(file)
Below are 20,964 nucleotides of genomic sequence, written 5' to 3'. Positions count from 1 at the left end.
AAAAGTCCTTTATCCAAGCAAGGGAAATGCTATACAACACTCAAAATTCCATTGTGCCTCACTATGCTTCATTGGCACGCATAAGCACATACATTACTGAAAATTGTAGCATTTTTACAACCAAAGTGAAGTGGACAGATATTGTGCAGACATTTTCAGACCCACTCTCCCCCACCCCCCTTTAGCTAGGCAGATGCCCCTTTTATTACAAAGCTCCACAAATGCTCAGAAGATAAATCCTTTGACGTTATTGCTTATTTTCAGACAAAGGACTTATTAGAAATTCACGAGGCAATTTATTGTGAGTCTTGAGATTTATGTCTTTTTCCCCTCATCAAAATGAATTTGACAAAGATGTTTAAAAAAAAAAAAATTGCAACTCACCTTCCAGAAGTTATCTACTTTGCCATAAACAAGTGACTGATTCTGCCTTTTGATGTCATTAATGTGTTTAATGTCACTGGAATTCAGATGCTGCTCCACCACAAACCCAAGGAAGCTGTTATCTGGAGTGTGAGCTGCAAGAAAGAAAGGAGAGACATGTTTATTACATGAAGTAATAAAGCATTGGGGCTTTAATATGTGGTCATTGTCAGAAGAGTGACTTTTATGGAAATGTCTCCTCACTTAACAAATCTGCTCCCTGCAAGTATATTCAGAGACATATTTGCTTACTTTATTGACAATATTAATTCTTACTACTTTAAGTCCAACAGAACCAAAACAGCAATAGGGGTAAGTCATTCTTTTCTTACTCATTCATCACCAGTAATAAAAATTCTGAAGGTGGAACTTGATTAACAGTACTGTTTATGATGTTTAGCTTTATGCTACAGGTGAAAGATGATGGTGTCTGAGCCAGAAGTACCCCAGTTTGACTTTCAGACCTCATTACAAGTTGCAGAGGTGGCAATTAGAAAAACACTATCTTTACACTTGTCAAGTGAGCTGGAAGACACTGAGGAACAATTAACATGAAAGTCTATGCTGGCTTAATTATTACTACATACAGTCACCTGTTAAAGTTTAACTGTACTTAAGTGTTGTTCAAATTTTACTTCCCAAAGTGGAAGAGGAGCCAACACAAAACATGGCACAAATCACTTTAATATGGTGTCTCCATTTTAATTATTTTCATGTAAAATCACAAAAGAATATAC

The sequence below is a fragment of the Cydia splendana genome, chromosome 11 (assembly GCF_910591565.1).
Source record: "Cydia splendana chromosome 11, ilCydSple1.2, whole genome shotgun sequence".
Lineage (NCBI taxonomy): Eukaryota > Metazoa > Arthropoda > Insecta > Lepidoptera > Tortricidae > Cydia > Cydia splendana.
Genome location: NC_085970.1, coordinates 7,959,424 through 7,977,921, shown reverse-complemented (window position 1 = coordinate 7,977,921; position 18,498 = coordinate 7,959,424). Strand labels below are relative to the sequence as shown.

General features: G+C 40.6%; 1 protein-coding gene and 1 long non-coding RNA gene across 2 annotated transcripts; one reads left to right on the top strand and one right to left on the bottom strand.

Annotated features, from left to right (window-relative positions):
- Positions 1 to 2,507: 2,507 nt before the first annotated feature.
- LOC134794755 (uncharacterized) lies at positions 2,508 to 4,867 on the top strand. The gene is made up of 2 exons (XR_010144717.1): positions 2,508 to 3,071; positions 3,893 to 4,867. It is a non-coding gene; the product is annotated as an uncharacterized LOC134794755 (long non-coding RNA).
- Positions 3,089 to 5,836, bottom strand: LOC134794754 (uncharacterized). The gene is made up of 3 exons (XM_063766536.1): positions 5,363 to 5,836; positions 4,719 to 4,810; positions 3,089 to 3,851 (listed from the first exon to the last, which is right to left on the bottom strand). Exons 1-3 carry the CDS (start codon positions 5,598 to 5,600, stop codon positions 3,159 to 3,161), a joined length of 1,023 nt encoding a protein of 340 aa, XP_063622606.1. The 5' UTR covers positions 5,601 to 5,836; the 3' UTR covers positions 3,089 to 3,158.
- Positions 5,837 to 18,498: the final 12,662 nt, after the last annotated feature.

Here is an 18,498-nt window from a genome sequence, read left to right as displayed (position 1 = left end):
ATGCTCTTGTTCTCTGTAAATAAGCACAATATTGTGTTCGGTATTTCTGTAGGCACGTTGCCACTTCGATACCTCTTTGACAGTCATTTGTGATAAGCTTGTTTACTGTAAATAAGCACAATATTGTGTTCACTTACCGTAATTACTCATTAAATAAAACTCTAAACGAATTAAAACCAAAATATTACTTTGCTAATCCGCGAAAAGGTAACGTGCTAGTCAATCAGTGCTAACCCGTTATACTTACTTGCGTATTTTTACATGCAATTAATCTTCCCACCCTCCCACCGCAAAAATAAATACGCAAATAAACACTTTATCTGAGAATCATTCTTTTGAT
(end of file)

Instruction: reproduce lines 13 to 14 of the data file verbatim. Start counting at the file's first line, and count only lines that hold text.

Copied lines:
Here is an 18,498-nt window from a genome sequence, read left to right as displayed (position 1 = left end):
ATGCTCTTGTTCTCTGTAAATAAGCACAATATTGTGTTCGGTATTTCTGTAGGCACGTTGCCACTTCGATACCTCTTTGACAGTCATTTGTGATAAGCTTGTTTACTGTAAATAAGCACAATATTGTGTTCACTTACCGTAATTACTCATTAAATAAAACTCTAAACGAATTAAAACCAAAATATTACTTTGCTAATCCGCGAAAAGGTAACGTGCTAGTCAATCAGTGCTAACCCGTTATACTTACTTGCGTATTTTTACATGCAATTAATCTTCCCACCCTCCCACCGCAAAAATAAATACGCAAATAAACACTTTATCTGAGAATCATTCTTTTGAT